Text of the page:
France: Why Eric Zemmour's rhetoric should worry us all
It is not yet clear whether the recent cancellation of the French far-right figure Eric Zemmour’s event at London’s Royal Institution will necessarily be a blow to his presumed presidential campaign. While it should be welcomed, anti-racists should also be careful not to overstate its significance.
Zemmour’s appearance at the prestigious institution was due to take place on Friday, but was called off by the RI. “Following a process of due diligence the RI has taken the decision to cancel the venue hire event and therefore Mr Zemmour will not be speaking at the RI,” its statement explained.
This might be a sign that an important section of the French elite is sympathetic towards, or even directly supportive of, Zemmour’s presidential hopes
While this can be seen as a victory for those who believe that Zemmour should not be given a platform to air his anti-migrant, anti-Muslim and generally racist views, Zemmour's campaign team may also see it as a win - citing it as proof of the importance of a Zemmour run at the French presidency in 2022. In this way, it could serve as a legitimising exercise for the figure often dubbed "France’s Trump".
Within France, it has become important for many in the establishment to distinguish the two characters from each other at the very time the international commentariat is underlying their important similarities.
This might be a sign that an important section of the French elite is sympathetic towards, or even directly supportive of, Zemmour's presidential hopes.
Admiration for Trump
For example, Gerard Araud, France's ambassador to Washington during Trump's presidency, told AFP: "I believe in the comparison to Trump and also with Boris Johnson. Basically, the Americans want a billionaire, the British someone from Eton and Oxford, and the French want a cultured figure."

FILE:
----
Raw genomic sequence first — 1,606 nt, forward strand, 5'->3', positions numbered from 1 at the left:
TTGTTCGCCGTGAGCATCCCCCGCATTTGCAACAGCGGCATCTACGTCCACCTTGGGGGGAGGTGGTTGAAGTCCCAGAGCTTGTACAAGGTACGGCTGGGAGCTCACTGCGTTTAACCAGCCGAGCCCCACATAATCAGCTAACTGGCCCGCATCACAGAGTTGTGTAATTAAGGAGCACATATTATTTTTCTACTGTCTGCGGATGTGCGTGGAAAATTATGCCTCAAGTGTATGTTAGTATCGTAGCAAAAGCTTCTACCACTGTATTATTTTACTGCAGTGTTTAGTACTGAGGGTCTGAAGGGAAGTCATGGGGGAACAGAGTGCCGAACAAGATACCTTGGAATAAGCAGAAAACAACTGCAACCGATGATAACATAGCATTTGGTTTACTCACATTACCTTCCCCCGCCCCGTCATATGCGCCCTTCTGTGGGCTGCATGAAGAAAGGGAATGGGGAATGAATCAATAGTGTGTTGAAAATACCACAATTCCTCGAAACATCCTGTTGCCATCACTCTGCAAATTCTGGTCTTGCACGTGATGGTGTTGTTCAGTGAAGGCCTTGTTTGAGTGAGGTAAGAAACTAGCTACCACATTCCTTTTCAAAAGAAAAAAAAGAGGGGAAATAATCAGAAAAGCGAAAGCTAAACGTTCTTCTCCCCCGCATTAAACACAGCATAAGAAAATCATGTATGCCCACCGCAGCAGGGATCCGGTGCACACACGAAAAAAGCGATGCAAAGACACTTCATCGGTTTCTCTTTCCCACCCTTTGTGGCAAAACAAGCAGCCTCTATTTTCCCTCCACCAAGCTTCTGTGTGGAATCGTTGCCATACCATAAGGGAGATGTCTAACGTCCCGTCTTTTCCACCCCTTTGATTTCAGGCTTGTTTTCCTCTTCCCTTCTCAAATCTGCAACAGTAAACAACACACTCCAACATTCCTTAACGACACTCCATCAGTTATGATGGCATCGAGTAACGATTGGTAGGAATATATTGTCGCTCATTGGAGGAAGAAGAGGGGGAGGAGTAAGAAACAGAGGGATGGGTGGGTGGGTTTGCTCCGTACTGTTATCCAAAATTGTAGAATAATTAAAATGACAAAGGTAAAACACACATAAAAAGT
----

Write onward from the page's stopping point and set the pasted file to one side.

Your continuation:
However, Zemmour’s political views and track record place him squarely in the same political camp as Trump, Brazil's Jair Bolsonaro, Italy's Matteo Salvini and many of the other right-wing populists currently in positions of power around the world.
In fact, Zemmour’s admiration for Trump is a matter of public record. He expressed it directly during a TV interview earlier this month, when he said: “He succeeded in bringing together the working classes and the patriotic bourgeoisie. That's what I've been dreaming about… for 20 years."
A supporter of the great replacement theory, Zemmour spends his time as a commentator and author spreading the ethno-nationalist false notion that white people "native" to western lands are being “replaced” by a never-ending flood of non-white immigrants
He has described the racially diverse Parisian area of Seine-Saint-Denis, for example, as “no longer France”, adding that it has become “another continent” because of the Arab and African population living there. He has even said that should he ever be elected as president, he would implement a ban on Mohammed as a first name as it is "it is not a French name".
Furthermore, his racist and xenophobic views are so considerable that he has faced several convictions over inciting racial and religious hatred, including after his statement on TV that "jihadists were considered to be good Muslims by all Muslims."
'Thieves, murders, rapists'
Even now, at the very moment he is attempting to rally support from French expats in the UK, he is once again on trial in Paris over charges related to “incitement to hatred or violence” towards a group of people due to their ethnicity, religion, race or nationality.
This is specifically regarding comments he made during a television debate on France's CNews in 2020 when, in reference to children who migrate to France without parents or guardians, he declared: “They’re thieves, they’re murderers, they’re rapists, that’s all they are. We must send them back.”